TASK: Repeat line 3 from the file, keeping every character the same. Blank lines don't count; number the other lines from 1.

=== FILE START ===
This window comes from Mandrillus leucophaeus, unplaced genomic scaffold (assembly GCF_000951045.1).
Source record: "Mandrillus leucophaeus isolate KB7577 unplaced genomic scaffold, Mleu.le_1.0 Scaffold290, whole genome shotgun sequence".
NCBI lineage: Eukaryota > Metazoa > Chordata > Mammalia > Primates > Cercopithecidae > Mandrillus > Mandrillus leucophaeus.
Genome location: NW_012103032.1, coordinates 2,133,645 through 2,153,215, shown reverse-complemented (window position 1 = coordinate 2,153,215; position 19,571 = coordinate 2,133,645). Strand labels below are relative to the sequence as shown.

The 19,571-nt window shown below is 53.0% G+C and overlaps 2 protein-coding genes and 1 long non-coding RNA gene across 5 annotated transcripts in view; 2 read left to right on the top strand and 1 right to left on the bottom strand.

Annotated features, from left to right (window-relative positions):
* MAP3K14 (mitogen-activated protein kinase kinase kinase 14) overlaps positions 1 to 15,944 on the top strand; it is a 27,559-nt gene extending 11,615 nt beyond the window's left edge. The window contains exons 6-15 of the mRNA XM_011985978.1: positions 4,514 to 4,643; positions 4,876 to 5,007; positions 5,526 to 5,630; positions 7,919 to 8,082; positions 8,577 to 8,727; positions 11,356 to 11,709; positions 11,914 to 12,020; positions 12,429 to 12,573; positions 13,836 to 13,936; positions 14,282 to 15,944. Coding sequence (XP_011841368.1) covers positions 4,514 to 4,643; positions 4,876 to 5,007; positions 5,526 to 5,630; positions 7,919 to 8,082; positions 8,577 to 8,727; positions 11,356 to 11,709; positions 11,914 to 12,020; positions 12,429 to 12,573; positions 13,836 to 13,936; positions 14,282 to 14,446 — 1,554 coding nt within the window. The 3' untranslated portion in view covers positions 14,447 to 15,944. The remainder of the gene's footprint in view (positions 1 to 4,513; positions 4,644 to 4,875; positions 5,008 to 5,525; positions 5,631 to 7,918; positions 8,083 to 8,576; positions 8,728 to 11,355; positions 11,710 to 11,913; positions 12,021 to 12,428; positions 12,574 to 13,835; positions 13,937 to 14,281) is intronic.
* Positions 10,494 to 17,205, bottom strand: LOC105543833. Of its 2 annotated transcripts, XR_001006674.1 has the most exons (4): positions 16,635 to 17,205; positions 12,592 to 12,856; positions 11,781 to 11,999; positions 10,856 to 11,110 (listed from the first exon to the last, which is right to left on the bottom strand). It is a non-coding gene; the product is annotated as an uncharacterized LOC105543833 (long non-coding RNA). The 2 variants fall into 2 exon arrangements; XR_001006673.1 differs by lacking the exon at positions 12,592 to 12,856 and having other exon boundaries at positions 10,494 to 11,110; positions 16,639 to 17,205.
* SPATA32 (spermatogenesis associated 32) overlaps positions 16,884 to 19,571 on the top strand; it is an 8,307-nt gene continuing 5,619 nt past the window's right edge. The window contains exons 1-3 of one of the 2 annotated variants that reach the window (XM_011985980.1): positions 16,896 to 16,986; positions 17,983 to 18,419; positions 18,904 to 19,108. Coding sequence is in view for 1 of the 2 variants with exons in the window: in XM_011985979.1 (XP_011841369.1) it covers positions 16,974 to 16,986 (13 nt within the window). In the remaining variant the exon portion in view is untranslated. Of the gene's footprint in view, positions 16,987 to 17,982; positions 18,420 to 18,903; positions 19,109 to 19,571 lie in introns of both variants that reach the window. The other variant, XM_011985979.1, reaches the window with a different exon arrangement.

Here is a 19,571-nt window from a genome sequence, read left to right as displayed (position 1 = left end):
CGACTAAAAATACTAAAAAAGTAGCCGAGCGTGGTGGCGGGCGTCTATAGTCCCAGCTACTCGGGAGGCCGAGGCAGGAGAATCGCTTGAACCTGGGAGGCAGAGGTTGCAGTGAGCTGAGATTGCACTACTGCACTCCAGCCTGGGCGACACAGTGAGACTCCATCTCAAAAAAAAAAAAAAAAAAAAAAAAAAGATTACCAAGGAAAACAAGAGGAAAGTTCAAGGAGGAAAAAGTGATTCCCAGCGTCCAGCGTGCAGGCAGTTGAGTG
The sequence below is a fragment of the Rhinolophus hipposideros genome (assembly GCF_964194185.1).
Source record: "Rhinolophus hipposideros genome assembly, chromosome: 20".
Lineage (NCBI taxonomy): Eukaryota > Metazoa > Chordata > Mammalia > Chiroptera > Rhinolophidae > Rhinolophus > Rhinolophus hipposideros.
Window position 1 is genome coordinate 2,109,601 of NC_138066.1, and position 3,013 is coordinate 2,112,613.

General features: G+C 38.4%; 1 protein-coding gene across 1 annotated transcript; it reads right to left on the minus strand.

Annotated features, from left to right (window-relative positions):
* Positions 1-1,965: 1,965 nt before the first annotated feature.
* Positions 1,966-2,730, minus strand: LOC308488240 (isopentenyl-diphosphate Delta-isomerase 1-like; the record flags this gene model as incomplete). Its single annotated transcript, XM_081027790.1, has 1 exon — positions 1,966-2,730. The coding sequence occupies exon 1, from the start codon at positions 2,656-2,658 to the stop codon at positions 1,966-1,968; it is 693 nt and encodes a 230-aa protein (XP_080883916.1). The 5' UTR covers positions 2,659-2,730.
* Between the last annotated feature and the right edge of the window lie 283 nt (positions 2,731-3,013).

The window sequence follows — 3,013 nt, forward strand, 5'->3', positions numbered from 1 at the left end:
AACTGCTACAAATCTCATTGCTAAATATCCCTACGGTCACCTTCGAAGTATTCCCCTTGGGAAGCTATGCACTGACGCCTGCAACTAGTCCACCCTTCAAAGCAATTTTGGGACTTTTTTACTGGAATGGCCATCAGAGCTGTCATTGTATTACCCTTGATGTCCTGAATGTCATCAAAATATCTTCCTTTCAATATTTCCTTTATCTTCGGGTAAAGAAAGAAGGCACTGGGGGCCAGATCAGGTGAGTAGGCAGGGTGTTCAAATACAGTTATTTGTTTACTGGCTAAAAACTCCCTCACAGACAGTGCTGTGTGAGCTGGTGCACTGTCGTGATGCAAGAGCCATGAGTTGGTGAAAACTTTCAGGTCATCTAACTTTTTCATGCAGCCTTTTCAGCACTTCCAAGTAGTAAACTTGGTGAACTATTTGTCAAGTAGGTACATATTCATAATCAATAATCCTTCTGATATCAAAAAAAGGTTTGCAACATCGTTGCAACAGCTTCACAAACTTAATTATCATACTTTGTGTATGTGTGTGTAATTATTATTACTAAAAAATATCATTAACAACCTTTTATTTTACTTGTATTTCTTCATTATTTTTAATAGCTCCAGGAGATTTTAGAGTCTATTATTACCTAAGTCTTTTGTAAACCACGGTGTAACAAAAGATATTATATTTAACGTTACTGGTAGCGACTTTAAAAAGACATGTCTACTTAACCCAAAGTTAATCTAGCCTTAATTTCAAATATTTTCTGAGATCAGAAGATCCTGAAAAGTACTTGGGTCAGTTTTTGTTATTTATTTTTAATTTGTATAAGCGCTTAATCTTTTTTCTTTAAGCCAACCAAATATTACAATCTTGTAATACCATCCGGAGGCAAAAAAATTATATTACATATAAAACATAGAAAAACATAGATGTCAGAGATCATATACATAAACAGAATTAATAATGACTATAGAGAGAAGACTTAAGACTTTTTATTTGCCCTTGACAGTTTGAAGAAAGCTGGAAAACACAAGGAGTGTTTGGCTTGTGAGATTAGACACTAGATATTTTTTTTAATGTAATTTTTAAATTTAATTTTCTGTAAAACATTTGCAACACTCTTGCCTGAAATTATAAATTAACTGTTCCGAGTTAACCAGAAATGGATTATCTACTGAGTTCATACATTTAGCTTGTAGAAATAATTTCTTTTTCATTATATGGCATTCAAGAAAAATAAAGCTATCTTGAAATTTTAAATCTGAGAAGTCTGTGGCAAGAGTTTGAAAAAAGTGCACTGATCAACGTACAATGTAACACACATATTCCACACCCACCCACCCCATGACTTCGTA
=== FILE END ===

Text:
NCBI lineage: Eukaryota > Metazoa > Chordata > Mammalia > Primates > Cercopithecidae > Mandrillus > Mandrillus leucophaeus.